“On Angels”

Cuzco School Detail of an Angel

I love this poem by Polish poet Czeslaw Milosz (1911-2004). Sometimes I think that those who have lived much of their lives under Communism understand best our need for angels.

On Angels
All was taken away from you: white dresses,
wings, even existence.
Yet I believe you,
messengers.

There, where the world is turned inside out,
a heavy fabric embroidered with stars and beasts,
you stroll, inspecting the trustworthy seams.

Short is your stay here:
now and then at a matinal hour, if the sky is clear,
in a melody repeated by a bird,
or in the smell of apples at close of day
when the light makes the orchards magic.

They say somebody has invented you
but to me this does not sound convincing
for the humans invented themselves as well.

The voice — no doubt it is a valid proof,
as it can belong only to radiant creatures,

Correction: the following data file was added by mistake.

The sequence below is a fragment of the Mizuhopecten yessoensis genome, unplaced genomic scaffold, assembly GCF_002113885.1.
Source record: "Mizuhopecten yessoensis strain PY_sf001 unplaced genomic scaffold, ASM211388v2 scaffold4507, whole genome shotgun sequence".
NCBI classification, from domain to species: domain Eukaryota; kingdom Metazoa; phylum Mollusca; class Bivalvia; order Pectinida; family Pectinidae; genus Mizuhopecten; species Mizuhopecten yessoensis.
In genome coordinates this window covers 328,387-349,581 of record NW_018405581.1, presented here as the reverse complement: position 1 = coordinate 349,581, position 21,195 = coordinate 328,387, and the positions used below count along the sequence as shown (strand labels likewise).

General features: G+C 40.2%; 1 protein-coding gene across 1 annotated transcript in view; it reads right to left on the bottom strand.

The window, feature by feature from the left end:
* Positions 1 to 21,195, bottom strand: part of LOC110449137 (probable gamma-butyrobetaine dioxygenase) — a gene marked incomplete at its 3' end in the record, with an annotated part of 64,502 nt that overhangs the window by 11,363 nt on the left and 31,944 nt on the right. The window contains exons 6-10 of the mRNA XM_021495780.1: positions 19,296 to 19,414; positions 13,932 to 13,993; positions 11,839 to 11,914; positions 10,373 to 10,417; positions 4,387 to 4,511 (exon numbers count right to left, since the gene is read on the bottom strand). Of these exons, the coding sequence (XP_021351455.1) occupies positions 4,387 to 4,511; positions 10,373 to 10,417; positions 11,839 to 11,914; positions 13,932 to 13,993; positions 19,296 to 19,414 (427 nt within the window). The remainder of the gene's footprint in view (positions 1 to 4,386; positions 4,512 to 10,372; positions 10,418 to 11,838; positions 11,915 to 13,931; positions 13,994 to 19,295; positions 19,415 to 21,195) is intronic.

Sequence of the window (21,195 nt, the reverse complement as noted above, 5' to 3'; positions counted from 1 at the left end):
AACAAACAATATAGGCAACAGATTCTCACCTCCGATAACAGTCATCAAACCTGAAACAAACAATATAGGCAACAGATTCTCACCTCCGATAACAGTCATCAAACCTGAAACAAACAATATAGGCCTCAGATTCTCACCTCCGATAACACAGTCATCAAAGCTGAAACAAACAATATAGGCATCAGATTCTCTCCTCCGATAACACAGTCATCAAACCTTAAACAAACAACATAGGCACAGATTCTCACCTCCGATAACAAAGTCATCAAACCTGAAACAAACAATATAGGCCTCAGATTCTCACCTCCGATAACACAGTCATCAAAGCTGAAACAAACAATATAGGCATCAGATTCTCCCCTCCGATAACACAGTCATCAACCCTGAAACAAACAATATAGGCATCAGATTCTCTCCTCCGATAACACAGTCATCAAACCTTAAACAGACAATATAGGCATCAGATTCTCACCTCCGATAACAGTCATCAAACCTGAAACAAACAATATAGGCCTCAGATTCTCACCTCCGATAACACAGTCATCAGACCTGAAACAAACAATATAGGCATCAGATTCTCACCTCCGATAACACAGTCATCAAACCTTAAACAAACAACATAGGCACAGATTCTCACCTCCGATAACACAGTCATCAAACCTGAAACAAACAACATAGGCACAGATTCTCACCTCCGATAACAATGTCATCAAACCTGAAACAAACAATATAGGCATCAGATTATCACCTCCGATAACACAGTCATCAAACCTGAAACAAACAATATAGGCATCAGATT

weightless and winged (after all, why not?),
girdled with the lightning.

I have heard that voice many a time when asleep
and, what is strange, I understood more or less
an order or an appeal in an unearthly tongue:

Day draw near
another one
do what you can.

I love the message conveyed by the angel: “do what you can.”

“The Poet Remembers”

Polish Poet Czesław Miłosz (1911-2004)

Sometimes, I like to look at what is happening in this country with the eyes of an Eastern European. I dedicate this poem to our president.

You Who Wronged

You who wronged a simple man
Bursting into laughter at the crime,
And kept a pack of fools around you
To mix good and evil, to blur the line,

Though everyone bowed down before you,
Saying virtue and wisdom lit your way,
Striking gold medals in your honor,
Glad to have survived another day.

Do not feel safe. The poet remembers.
You can kill one, but another is born.
The words are written down, the deed, the date.

And you’d have done better with a winter dawn,
A rope, and a branch bowed beneath your weight.